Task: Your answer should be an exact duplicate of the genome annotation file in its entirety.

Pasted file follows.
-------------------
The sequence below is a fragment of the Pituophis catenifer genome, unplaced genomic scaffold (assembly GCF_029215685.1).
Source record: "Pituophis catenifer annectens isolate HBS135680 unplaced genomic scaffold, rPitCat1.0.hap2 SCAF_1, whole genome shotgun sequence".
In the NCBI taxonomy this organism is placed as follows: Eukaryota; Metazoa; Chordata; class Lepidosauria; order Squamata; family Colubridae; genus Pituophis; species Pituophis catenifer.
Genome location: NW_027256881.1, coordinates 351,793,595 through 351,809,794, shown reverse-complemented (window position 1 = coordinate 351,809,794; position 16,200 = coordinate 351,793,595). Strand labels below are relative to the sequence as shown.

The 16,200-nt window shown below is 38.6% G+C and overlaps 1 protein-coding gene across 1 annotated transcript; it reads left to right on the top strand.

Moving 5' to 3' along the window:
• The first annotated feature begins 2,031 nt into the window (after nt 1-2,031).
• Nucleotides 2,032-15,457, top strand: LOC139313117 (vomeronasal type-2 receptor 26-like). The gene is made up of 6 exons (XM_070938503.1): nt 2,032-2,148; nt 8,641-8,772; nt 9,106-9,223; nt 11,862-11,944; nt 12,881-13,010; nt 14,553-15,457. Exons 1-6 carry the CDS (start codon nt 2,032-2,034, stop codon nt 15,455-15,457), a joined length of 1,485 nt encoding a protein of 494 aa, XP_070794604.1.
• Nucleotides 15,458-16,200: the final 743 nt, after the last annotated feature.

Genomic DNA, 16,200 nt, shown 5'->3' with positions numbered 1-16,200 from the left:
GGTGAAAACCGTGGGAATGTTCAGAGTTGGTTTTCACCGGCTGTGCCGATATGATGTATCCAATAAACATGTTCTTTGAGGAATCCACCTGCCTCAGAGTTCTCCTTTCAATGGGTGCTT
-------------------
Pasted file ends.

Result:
The sequence below is a fragment of the Pituophis catenifer genome, unplaced genomic scaffold (assembly GCF_029215685.1).
Source record: "Pituophis catenifer annectens isolate HBS135680 unplaced genomic scaffold, rPitCat1.0.hap2 SCAF_1, whole genome shotgun sequence".
In the NCBI taxonomy this organism is placed as follows: Eukaryota; Metazoa; Chordata; class Lepidosauria; order Squamata; family Colubridae; genus Pituophis; species Pituophis catenifer.
Genome location: NW_027256881.1, coordinates 351,793,595 through 351,809,794, shown reverse-complemented (window position 1 = coordinate 351,809,794; position 16,200 = coordinate 351,793,595). Strand labels below are relative to the sequence as shown.

The 16,200-nt window shown below is 38.6% G+C and overlaps 1 protein-coding gene across 1 annotated transcript; it reads left to right on the top strand.

Moving 5' to 3' along the window:
• The first annotated feature begins 2,031 nt into the window (after nt 1-2,031).
• Nucleotides 2,032-15,457, top strand: LOC139313117 (vomeronasal type-2 receptor 26-like). The gene is made up of 6 exons (XM_070938503.1): nt 2,032-2,148; nt 8,641-8,772; nt 9,106-9,223; nt 11,862-11,944; nt 12,881-13,010; nt 14,553-15,457. Exons 1-6 carry the CDS (start codon nt 2,032-2,034, stop codon nt 15,455-15,457), a joined length of 1,485 nt encoding a protein of 494 aa, XP_070794604.1.
• Nucleotides 15,458-16,200: the final 743 nt, after the last annotated feature.

Genomic DNA, 16,200 nt, shown 5'->3' with positions numbered 1-16,200 from the left:
GGTGAAAACCGTGGGAATGTTCAGAGTTGGTTTTCACCGGCTGTGCCGATATGATGTATCCAATAAACATGTTCTTTGAGGAATCCACCTGCCTCAGAGTTCTCCTTTCAATGGGTGCTT